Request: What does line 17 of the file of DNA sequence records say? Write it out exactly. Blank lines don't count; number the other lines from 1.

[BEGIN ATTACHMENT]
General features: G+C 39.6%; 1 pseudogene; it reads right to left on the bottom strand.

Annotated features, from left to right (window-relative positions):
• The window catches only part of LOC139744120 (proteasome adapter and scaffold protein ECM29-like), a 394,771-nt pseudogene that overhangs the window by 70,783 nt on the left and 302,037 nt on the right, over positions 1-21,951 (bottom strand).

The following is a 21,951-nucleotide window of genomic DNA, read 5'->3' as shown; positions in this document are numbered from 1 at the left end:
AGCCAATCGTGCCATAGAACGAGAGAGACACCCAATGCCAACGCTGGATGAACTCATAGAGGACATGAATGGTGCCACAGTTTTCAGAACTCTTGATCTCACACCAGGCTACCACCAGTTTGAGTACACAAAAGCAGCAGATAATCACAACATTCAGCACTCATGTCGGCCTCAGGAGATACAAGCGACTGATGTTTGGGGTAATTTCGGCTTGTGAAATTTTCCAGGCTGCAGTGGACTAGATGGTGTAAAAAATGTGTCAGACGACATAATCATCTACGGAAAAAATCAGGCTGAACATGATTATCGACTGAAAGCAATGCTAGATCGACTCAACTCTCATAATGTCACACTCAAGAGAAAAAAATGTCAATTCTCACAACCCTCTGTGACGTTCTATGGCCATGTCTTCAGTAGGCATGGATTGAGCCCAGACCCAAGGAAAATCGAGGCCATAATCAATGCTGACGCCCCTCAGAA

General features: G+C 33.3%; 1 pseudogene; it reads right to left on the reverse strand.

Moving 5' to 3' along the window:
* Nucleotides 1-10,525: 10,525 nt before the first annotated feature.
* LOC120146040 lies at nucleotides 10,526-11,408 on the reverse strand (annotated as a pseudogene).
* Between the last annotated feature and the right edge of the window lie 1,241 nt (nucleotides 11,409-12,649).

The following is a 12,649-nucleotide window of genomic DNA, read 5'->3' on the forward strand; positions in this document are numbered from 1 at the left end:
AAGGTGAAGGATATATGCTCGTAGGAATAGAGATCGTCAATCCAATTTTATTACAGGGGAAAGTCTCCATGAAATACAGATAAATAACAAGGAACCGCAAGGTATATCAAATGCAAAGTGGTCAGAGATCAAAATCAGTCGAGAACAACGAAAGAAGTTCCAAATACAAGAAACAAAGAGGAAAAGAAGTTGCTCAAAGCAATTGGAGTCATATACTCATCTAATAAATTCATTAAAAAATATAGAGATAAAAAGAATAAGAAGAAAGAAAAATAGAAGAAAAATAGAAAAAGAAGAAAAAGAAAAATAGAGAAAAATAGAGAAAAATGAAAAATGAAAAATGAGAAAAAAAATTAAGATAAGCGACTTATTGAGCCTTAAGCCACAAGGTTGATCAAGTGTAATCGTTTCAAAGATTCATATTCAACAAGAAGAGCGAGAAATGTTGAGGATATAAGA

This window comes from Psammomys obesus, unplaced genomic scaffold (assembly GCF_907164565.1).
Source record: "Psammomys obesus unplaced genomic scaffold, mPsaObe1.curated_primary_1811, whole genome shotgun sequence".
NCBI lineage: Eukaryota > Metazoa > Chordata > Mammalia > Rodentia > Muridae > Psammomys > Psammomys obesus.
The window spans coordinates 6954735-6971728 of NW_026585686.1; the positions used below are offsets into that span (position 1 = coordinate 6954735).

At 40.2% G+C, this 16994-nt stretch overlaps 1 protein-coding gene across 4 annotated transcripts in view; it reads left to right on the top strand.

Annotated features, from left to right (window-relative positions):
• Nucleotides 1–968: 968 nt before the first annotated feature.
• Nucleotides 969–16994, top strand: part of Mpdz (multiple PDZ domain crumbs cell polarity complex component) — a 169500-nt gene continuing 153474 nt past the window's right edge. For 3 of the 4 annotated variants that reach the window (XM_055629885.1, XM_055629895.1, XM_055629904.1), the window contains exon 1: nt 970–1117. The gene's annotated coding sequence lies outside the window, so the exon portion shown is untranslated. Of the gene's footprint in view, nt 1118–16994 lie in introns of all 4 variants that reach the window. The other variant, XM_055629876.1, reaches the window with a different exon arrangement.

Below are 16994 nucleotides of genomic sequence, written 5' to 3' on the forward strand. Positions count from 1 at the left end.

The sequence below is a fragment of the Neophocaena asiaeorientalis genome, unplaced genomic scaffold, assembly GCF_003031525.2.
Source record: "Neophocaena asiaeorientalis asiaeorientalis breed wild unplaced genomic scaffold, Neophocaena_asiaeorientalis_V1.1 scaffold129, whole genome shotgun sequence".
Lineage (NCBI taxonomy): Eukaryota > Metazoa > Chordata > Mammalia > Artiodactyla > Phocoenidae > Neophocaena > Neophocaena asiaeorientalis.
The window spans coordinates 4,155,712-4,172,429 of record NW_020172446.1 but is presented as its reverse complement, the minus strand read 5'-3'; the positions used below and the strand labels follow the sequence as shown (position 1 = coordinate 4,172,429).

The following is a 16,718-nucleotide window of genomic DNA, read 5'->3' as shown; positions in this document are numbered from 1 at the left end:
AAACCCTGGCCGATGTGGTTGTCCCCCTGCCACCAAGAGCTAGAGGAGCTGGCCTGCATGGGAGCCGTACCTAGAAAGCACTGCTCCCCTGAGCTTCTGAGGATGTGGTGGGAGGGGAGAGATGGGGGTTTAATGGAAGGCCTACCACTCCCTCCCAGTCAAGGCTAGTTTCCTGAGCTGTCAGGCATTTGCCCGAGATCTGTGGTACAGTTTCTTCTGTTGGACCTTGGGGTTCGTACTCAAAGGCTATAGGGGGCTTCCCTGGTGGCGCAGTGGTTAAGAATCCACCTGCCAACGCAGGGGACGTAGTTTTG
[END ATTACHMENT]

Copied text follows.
At 40.2% G+C, this 16994-nt stretch overlaps 1 protein-coding gene across 4 annotated transcripts in view; it reads left to right on the top strand.